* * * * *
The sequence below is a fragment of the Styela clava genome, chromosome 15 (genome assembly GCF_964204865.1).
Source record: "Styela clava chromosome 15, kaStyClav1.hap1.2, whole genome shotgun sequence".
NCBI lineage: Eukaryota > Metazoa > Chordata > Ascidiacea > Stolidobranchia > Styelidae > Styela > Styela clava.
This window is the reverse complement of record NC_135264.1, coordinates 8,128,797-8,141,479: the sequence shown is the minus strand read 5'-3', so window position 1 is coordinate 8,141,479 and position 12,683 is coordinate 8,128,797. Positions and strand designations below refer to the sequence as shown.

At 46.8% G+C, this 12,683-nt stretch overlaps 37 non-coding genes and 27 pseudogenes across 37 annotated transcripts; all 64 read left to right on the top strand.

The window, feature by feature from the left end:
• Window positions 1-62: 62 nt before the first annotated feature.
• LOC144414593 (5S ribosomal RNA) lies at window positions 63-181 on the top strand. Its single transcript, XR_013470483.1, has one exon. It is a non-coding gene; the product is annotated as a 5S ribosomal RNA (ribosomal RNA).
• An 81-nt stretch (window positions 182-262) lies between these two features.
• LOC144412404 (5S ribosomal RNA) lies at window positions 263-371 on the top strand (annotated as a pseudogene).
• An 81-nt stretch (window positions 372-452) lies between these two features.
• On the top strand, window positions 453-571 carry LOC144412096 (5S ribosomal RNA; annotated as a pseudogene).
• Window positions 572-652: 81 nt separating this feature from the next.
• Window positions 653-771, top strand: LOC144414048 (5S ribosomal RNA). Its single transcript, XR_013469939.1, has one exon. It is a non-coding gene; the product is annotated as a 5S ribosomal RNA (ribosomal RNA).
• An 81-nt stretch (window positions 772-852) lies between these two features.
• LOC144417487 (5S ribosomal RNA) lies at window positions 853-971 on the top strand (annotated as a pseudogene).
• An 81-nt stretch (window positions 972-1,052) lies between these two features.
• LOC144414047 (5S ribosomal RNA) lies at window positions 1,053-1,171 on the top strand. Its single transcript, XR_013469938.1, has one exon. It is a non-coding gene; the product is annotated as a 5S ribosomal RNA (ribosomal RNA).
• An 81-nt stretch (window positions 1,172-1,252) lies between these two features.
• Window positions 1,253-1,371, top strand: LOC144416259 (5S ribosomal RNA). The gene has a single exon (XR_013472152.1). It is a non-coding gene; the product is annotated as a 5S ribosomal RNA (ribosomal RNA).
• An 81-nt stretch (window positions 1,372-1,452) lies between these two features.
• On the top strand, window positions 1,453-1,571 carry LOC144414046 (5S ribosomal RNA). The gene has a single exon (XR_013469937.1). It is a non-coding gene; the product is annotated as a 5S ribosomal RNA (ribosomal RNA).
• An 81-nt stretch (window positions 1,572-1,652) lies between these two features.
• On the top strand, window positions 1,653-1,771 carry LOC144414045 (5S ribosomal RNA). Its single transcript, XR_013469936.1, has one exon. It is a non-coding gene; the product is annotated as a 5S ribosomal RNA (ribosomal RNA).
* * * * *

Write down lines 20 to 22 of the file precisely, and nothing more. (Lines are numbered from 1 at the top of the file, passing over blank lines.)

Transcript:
• Window positions 1,253-1,371, top strand: LOC144416259 (5S ribosomal RNA). The gene has a single exon (XR_013472152.1). It is a non-coding gene; the product is annotated as a 5S ribosomal RNA (ribosomal RNA).
• An 81-nt stretch (window positions 1,372-1,452) lies between these two features.
• On the top strand, window positions 1,453-1,571 carry LOC144414046 (5S ribosomal RNA). The gene has a single exon (XR_013469937.1). It is a non-coding gene; the product is annotated as a 5S ribosomal RNA (ribosomal RNA).